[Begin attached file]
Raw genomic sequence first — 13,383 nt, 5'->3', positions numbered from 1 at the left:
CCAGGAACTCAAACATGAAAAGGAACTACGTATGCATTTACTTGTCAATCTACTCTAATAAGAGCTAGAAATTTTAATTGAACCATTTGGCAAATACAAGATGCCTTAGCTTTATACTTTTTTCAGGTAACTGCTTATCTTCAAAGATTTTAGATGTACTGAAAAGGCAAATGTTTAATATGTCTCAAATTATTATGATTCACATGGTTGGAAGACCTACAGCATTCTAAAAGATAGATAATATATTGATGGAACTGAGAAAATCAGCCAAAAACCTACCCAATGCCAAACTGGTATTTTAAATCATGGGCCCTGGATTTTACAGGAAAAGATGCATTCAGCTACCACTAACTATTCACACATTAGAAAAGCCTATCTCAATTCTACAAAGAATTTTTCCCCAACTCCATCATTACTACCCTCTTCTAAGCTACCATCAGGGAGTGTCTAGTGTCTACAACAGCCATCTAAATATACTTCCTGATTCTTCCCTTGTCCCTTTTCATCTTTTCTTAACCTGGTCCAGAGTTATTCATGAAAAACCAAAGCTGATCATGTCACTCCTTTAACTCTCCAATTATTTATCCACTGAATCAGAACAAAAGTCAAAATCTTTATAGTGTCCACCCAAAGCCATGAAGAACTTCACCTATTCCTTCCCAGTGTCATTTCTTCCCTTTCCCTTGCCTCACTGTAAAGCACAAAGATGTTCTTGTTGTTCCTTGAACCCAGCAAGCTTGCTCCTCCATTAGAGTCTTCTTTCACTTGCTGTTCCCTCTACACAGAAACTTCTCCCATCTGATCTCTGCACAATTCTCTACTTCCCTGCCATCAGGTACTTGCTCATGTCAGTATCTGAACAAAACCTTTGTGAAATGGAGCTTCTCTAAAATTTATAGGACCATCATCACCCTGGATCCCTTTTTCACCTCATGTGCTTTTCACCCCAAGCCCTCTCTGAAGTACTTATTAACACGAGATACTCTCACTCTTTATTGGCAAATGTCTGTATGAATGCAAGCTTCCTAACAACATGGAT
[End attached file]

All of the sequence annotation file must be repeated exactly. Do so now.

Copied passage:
Raw genomic sequence first — 13,383 nt, 5'->3', positions numbered from 1 at the left:
CCAGGAACTCAAACATGAAAAGGAACTACGTATGCATTTACTTGTCAATCTACTCTAATAAGAGCTAGAAATTTTAATTGAACCATTTGGCAAATACAAGATGCCTTAGCTTTATACTTTTTTCAGGTAACTGCTTATCTTCAAAGATTTTAGATGTACTGAAAAGGCAAATGTTTAATATGTCTCAAATTATTATGATTCACATGGTTGGAAGACCTACAGCATTCTAAAAGATAGATAATATATTGATGGAACTGAGAAAATCAGCCAAAAACCTACCCAATGCCAAACTGGTATTTTAAATCATGGGCCCTGGATTTTACAGGAAAAGATGCATTCAGCTACCACTAACTATTCACACATTAGAAAAGCCTATCTCAATTCTACAAAGAATTTTTCCCCAACTCCATCATTACTACCCTCTTCTAAGCTACCATCAGGGAGTGTCTAGTGTCTACAACAGCCATCTAAATATACTTCCTGATTCTTCCCTTGTCCCTTTTCATCTTTTCTTAACCTGGTCCAGAGTTATTCATGAAAAACCAAAGCTGATCATGTCACTCCTTTAACTCTCCAATTATTTATCCACTGAATCAGAACAAAAGTCAAAATCTTTATAGTGTCCACCCAAAGCCATGAAGAACTTCACCTATTCCTTCCCAGTGTCATTTCTTCCCTTTCCCTTGCCTCACTGTAAAGCACAAAGATGTTCTTGTTGTTCCTTGAACCCAGCAAGCTTGCTCCTCCATTAGAGTCTTCTTTCACTTGCTGTTCCCTCTACACAGAAACTTCTCCCATCTGATCTCTGCACAATTCTCTACTTCCCTGCCATCAGGTACTTGCTCATGTCAGTATCTGAACAAAACCTTTGTGAAATGGAGCTTCTCTAAAATTTATAGGACCATCATCACCCTGGATCCCTTTTTCACCTCATGTGCTTTTCACCCCAAGCCCTCTCTGAAGTACTTATTAACACGAGATACTCTCACTCTTTATTGGCAAATGTCTGTATGAATGCAAGCTTCCTAACAACATGGAT